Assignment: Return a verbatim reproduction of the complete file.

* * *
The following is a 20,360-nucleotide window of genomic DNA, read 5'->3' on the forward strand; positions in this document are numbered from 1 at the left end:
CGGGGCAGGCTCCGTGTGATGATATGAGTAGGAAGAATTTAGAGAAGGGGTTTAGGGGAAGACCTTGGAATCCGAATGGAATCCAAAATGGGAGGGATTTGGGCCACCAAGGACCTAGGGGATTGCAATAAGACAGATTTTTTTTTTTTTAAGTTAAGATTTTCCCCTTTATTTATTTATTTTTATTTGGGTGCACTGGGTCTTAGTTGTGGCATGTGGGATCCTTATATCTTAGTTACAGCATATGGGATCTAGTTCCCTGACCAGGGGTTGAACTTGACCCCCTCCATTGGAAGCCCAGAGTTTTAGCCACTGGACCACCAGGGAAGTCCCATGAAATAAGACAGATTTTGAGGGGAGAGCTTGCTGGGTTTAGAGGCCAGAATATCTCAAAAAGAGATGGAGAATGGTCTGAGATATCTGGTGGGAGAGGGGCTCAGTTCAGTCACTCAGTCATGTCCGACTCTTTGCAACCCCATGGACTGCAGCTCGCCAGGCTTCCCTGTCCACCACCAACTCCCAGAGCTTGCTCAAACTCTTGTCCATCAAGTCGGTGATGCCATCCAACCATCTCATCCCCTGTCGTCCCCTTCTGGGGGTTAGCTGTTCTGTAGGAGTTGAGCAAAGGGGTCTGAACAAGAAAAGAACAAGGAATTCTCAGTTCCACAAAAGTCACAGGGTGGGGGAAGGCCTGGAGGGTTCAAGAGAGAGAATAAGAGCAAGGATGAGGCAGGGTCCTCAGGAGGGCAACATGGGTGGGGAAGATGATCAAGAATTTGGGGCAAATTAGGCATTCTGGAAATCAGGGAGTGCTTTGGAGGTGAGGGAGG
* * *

The following is a 20,360-nucleotide window of genomic DNA, read 5'->3' on the forward strand; positions in this document are numbered from 1 at the left end:
CGGGGCAGGCTCCGTGTGATGATATGAGTAGGAAGAATTTAGAGAAGGGGTTTAGGGGAAGACCTTGGAATCCGAATGGAATCCAAAATGGGAGGGATTTGGGCCACCAAGGACCTAGGGGATTGCAATAAGACAGATTTTTTTTTTTTTAAGTTAAGATTTTCCCCTTTATTTATTTATTTTTATTTGGGTGCACTGGGTCTTAGTTGTGGCATGTGGGATCCTTATATCTTAGTTACAGCATATGGGATCTAGTTCCCTGACCAGGGGTTGAACTTGACCCCCTCCATTGGAAGCCCAGAGTTTTAGCCACTGGACCACCAGGGAAGTCCCATGAAATAAGACAGATTTTGAGGGGAGAGCTTGCTGGGTTTAGAGGCCAGAATATCTCAAAAAGAGATGGAGAATGGTCTGAGATATCTGGTGGGAGAGGGGCTCAGTTCAGTCACTCAGTCATGTCCGACTCTTTGCAACCCCATGGACTGCAGCTCGCCAGGCTTCCCTGTCCACCACCAACTCCCAGAGCTTGCTCAAACTCTTGTCCATCAAGTCGGTGATGCCATCCAACCATCTCATCCCCTGTCGTCCCCTTCTGGGGGTTAGCTGTTCTGTAGGAGTTGAGCAAAGGGGTCTGAACAAGAAAAGAACAAGGAATTCTCAGTTCCACAAAAGTCACAGGGTGGGGGAAGGCCTGGAGGGTTCAAGAGAGAGAATAAGAGCAAGGATGAGGCAGGGTCCTCAGGAGGGCAACATGGGTGGGGAAGATGATCAAGAATTTGGGGCAAATTAGGCATTCTGGAAATCAGGGAGTGCTTTGGAGGTGAGGGAGG